Monterey Seabirds
September 19, 2004 Seabird Cruise Trip Report

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Sunday September 19, 2004

A few raindrops fell lightly on my windshield as I parked my truck next to the marina. Stepping out I was greeted by a spectacular rainbow over Monterey. Our group of 30 seabirders and 5 spotters pulled on our foul weather gear which we rarely if ever need in the month of September. Initially it looked like it might be miserable but within an hour and a half the rain gave way to clear skies and the day turned out to be a fine one both in terms of weather and seabirds.

The BRANDT'S CORMORANTS on the Coast Guard jetty have finally finished up with nesting and will now allow the numerous CALIFORNIA SEA LIONS access to the rocks. Hard to believe these birds are tenacious enough to keep the much larger sea lions off the rocks for several months in their quest to rear young. Here we also find a couple of BLACK TURNSTONES. Just beyond the breakwater we find our first of many RED-NECKED PHALAROPES and COMMON MURRES.

And then we're off in our search to find the flock of storm-petrels which seem to have abandoned their historic roosting sight and are on the move. Many on board have expressed interest in finding these birds and as always we are happy to take requests.

Of course we will not ignore the NORTHERN FULMAR we find on the water or the SOOTY, PINK-FOOTED and BULLER'S SHEARWATERS we find enroute. One of two SOUTH POLAR SKUAS makes a brief appearance as well as a few POMARINE JAEGERS.

Tanner Easterla is at the stern doing a great job of chumming and we have a constant flock of WESTERN, CALIFORNIA and HEERMANN'S GULLS in tow but we never do manage to attract any albatross.

We do find some nice pods of dolphins and close looks at PACIFIC WHITE-SIDED, RISSO'S and NORTHERN RIGHT WHALE DOLPHINS as well as several HUMPBACK WHALES. A single NORTHERN FUR SEAL rounds out our marine mammal sightings for the day.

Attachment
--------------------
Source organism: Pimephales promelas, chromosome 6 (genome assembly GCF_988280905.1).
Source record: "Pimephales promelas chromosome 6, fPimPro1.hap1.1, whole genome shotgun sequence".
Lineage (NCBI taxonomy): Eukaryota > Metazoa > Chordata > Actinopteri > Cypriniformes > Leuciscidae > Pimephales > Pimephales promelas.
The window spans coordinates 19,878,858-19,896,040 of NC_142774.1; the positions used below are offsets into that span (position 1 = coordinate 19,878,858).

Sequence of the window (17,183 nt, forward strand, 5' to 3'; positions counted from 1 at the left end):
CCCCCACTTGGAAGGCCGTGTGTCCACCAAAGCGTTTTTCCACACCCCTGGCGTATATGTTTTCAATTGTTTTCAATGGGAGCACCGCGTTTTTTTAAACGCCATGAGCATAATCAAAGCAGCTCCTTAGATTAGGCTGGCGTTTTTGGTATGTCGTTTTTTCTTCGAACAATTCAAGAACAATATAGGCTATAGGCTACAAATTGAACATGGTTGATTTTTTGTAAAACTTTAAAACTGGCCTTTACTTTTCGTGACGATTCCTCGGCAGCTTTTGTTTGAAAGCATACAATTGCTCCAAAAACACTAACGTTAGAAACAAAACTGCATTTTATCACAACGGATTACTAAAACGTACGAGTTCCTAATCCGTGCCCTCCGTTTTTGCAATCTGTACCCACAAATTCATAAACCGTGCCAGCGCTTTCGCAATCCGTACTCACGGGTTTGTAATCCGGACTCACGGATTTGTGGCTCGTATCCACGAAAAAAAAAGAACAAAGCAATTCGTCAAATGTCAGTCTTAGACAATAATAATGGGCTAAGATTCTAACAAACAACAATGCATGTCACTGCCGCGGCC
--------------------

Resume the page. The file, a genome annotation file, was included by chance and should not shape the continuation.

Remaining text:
Here and there we find some RHINOCEROS AUKLETS and a single SABINE'S GULL flies by the bow.

After we are well into Santa Cruz county waters we are looking in the area that the storm-petrels have been frequenting this summer and finally begin seeing an ASHY STORM-PETREL now and then. Finally just SW of Davenport we come upon a mixed flock on the water and we begin calling out WILSON'S (1), BLACK (30), LEAST (5) and a lot more ASHIES (1500). We get some reasonable looks and when they disperse we lay a slick which attracts them back and we spend a good deal of time with them trying to make sure all on board get to see what they're seeking. (Those darn Leasts could be more cooperative).

Black Storm Petrel, photo by Jeff Poklen   Ashy and Black Storm Petrels, photo by Jeff Poklen

Finally we are time-pressed to begin heading back. Just after passing by Pt. Pinos we pick up a few PIGEON GUILLEMOTS and PELAGIC CORMORANTS to make the day complete.

Special thanks go out to our spotters Don Roberson, Dan Singer, Les Chibana, Roger Wolfe and Todd Easterla and to the star of our show, skipper Richard Ternullo.


Roger Wolfe for Monterey Seabirds

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Last updated October 6, 2004